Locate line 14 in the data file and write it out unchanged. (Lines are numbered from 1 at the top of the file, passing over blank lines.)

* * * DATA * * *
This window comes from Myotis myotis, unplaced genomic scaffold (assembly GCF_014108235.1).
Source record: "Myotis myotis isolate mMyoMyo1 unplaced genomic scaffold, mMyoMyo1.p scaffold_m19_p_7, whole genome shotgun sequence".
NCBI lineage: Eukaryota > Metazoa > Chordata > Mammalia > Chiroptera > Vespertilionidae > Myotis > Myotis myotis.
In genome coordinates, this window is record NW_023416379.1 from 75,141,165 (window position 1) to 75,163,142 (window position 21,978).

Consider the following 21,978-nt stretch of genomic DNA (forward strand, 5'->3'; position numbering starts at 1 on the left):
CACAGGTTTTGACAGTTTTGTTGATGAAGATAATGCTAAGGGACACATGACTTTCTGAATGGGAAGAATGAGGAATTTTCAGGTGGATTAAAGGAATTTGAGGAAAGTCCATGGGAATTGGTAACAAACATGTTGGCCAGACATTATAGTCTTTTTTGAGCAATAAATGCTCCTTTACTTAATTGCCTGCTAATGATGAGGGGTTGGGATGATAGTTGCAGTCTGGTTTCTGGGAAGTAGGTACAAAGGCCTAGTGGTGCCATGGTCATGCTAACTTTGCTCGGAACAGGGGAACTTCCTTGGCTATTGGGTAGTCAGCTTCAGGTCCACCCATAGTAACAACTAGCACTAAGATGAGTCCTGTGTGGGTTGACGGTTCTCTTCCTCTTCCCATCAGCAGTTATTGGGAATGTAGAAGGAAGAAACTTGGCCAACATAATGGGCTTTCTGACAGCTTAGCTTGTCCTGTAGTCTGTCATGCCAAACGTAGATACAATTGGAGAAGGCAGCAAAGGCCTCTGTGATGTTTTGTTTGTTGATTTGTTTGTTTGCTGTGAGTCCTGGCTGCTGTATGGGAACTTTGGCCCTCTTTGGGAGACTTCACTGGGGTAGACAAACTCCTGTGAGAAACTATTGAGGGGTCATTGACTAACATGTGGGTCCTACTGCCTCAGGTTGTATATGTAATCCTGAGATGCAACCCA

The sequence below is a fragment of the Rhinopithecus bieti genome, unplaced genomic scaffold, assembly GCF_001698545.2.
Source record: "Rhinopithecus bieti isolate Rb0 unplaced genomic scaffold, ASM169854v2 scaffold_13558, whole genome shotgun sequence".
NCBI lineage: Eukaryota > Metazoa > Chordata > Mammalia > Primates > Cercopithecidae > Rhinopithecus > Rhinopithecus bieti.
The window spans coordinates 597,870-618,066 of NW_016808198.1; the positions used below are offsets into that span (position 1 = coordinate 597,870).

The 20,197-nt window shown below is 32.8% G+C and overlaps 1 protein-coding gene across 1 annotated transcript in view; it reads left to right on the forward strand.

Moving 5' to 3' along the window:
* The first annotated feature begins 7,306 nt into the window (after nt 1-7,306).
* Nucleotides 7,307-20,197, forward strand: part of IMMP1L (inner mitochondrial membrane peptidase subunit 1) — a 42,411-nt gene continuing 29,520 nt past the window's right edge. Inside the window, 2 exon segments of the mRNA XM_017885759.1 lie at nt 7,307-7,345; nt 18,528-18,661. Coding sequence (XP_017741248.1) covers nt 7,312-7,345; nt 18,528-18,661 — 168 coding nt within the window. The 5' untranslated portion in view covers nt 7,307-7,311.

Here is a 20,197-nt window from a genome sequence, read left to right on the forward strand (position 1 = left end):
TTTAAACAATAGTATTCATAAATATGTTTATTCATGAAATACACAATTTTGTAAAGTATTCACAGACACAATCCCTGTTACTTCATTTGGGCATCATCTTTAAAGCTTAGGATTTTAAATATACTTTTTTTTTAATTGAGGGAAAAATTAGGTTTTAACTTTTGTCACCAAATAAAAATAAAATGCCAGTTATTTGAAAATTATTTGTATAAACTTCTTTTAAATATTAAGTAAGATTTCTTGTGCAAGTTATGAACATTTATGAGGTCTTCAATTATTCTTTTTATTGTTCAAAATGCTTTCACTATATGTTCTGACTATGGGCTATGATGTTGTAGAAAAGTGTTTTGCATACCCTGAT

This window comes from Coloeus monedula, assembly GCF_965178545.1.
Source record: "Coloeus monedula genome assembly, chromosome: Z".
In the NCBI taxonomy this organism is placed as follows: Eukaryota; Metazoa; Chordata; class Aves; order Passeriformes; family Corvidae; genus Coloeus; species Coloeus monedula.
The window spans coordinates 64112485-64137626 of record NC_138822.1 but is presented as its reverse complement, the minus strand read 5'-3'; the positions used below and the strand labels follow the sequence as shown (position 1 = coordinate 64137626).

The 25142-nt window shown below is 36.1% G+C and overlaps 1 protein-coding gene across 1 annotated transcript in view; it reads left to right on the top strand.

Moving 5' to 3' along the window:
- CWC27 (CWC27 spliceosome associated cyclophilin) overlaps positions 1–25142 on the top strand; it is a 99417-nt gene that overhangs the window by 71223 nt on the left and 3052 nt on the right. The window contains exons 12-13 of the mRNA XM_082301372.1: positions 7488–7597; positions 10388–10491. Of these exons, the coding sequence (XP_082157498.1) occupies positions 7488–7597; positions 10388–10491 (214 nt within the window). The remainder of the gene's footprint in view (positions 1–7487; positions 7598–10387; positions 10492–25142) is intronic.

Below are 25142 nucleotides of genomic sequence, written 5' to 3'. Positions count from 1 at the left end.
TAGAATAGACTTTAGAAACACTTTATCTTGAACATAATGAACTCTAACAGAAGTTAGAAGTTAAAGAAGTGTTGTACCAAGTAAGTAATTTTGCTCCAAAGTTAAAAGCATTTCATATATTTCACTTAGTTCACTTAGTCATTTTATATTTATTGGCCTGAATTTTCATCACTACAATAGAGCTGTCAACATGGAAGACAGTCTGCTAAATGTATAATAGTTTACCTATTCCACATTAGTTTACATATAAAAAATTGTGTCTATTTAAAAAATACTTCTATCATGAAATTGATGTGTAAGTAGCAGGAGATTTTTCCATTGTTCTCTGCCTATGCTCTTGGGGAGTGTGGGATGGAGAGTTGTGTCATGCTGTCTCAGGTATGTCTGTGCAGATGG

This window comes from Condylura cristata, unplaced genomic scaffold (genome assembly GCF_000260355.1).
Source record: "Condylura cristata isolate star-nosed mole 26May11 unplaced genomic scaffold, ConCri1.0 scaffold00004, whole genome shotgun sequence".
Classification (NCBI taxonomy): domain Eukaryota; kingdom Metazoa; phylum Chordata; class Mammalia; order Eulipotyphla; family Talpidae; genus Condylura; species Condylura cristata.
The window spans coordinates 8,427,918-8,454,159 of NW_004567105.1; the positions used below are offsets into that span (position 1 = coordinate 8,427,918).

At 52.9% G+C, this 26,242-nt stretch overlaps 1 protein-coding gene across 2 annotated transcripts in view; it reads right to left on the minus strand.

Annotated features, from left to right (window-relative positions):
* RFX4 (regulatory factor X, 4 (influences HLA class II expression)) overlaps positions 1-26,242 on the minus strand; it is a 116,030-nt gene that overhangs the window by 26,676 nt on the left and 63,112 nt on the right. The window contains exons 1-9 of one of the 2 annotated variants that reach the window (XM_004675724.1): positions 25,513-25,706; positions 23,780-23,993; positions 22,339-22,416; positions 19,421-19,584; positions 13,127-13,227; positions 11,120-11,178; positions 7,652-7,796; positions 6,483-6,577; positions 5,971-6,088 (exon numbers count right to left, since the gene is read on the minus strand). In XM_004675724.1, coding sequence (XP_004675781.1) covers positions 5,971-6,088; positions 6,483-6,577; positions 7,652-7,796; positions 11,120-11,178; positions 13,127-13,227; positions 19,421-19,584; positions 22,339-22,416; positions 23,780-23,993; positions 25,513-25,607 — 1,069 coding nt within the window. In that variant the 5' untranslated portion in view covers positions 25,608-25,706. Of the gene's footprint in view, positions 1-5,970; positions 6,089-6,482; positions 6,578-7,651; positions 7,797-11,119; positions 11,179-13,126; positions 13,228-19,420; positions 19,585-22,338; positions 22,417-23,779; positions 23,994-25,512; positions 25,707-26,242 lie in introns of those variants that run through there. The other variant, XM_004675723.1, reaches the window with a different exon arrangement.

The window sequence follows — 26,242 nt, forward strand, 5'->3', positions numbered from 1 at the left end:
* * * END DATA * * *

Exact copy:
* Nucleotides 7,307-20,197, forward strand: part of IMMP1L (inner mitochondrial membrane peptidase subunit 1) — a 42,411-nt gene continuing 29,520 nt past the window's right edge. Inside the window, 2 exon segments of the mRNA XM_017885759.1 lie at nt 7,307-7,345; nt 18,528-18,661. Coding sequence (XP_017741248.1) covers nt 7,312-7,345; nt 18,528-18,661 — 168 coding nt within the window. The 5' untranslated portion in view covers nt 7,307-7,311.